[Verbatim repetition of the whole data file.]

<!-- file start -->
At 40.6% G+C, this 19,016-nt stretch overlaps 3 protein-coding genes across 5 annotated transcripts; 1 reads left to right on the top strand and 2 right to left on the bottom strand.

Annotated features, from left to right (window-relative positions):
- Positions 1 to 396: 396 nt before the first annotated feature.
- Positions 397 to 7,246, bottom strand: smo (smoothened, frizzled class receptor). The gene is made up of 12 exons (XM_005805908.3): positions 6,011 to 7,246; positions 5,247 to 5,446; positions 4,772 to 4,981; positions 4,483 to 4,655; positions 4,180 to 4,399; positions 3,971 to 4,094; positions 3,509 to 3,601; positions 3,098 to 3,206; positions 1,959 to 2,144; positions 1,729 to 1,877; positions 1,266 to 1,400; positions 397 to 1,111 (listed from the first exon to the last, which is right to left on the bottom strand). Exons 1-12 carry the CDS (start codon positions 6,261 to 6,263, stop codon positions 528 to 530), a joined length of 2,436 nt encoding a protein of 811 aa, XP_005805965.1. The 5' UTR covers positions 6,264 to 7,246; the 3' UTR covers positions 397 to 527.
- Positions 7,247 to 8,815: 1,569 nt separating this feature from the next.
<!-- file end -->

At 40.6% G+C, this 19,016-nt stretch overlaps 3 protein-coding genes across 5 annotated transcripts; 1 reads left to right on the top strand and 2 right to left on the bottom strand.

Annotated features, from left to right (window-relative positions):
- Positions 1 to 396: 396 nt before the first annotated feature.
- Positions 397 to 7,246, bottom strand: smo (smoothened, frizzled class receptor). The gene is made up of 12 exons (XM_005805908.3): positions 6,011 to 7,246; positions 5,247 to 5,446; positions 4,772 to 4,981; positions 4,483 to 4,655; positions 4,180 to 4,399; positions 3,971 to 4,094; positions 3,509 to 3,601; positions 3,098 to 3,206; positions 1,959 to 2,144; positions 1,729 to 1,877; positions 1,266 to 1,400; positions 397 to 1,111 (listed from the first exon to the last, which is right to left on the bottom strand). Exons 1-12 carry the CDS (start codon positions 6,261 to 6,263, stop codon positions 528 to 530), a joined length of 2,436 nt encoding a protein of 811 aa, XP_005805965.1. The 5' UTR covers positions 6,264 to 7,246; the 3' UTR covers positions 397 to 527.
- Positions 7,247 to 8,815: 1,569 nt separating this feature from the next.